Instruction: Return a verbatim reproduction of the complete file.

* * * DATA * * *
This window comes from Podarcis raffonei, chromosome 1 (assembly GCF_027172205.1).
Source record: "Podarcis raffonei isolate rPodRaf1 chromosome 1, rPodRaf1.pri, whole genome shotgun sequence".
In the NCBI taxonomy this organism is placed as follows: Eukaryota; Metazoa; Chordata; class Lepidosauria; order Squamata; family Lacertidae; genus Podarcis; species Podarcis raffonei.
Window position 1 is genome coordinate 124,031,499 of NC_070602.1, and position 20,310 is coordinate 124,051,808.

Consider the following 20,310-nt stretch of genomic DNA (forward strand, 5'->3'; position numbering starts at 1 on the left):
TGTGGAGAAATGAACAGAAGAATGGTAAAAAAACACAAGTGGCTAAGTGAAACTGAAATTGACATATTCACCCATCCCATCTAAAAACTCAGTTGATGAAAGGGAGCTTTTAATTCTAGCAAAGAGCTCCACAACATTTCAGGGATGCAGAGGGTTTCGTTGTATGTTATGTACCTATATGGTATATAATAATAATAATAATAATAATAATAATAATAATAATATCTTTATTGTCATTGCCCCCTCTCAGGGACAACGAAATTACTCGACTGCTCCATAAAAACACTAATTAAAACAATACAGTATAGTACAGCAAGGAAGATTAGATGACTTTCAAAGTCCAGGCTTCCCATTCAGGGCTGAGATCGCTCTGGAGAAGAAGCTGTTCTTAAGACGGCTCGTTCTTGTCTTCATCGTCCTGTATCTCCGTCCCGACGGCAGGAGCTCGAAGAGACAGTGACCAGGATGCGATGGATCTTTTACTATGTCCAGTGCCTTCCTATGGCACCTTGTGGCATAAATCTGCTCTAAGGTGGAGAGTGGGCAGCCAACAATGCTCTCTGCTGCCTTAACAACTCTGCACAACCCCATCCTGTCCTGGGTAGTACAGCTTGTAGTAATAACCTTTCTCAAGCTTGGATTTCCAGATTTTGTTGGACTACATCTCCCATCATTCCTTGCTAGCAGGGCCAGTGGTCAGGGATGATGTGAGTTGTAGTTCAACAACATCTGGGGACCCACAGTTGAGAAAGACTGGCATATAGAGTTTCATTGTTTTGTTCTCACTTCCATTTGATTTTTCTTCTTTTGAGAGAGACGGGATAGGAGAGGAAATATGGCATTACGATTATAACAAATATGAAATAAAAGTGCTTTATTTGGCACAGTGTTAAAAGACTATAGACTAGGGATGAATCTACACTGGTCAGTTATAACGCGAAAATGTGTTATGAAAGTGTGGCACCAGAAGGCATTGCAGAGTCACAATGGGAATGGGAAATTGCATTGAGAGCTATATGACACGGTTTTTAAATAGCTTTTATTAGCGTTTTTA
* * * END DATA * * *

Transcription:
This window comes from Podarcis raffonei, chromosome 1 (assembly GCF_027172205.1).
Source record: "Podarcis raffonei isolate rPodRaf1 chromosome 1, rPodRaf1.pri, whole genome shotgun sequence".
In the NCBI taxonomy this organism is placed as follows: Eukaryota; Metazoa; Chordata; class Lepidosauria; order Squamata; family Lacertidae; genus Podarcis; species Podarcis raffonei.
Window position 1 is genome coordinate 124,031,499 of NC_070602.1, and position 20,310 is coordinate 124,051,808.

Consider the following 20,310-nt stretch of genomic DNA (forward strand, 5'->3'; position numbering starts at 1 on the left):
TGTGGAGAAATGAACAGAAGAATGGTAAAAAAACACAAGTGGCTAAGTGAAACTGAAATTGACATATTCACCCATCCCATCTAAAAACTCAGTTGATGAAAGGGAGCTTTTAATTCTAGCAAAGAGCTCCACAACATTTCAGGGATGCAGAGGGTTTCGTTGTATGTTATGTACCTATATGGTATATAATAATAATAATAATAATAATAATAATAATAATAATATCTTTATTGTCATTGCCCCCTCTCAGGGACAACGAAATTACTCGACTGCTCCATAAAAACACTAATTAAAACAATACAGTATAGTACAGCAAGGAAGATTAGATGACTTTCAAAGTCCAGGCTTCCCATTCAGGGCTGAGATCGCTCTGGAGAAGAAGCTGTTCTTAAGACGGCTCGTTCTTGTCTTCATCGTCCTGTATCTCCGTCCCGACGGCAGGAGCTCGAAGAGACAGTGACCAGGATGCGATGGATCTTTTACTATGTCCAGTGCCTTCCTATGGCACCTTGTGGCATAAATCTGCTCTAAGGTGGAGAGTGGGCAGCCAACAATGCTCTCTGCTGCCTTAACAACTCTGCACAACCCCATCCTGTCCTGGGTAGTACAGCTTGTAGTAATAACCTTTCTCAAGCTTGGATTTCCAGATTTTGTTGGACTACATCTCCCATCATTCCTTGCTAGCAGGGCCAGTGGTCAGGGATGATGTGAGTTGTAGTTCAACAACATCTGGGGACCCACAGTTGAGAAAGACTGGCATATAGAGTTTCATTGTTTTGTTCTCACTTCCATTTGATTTTTCTTCTTTTGAGAGAGACGGGATAGGAGAGGAAATATGGCATTACGATTATAACAAATATGAAATAAAAGTGCTTTATTTGGCACAGTGTTAAAAGACTATAGACTAGGGATGAATCTACACTGGTCAGTTATAACGCGAAAATGTGTTATGAAAGTGTGGCACCAGAAGGCATTGCAGAGTCACAATGGGAATGGGAAATTGCATTGAGAGCTATATGACACGGTTTTTAAATAGCTTTTATTAGCGTTTTTA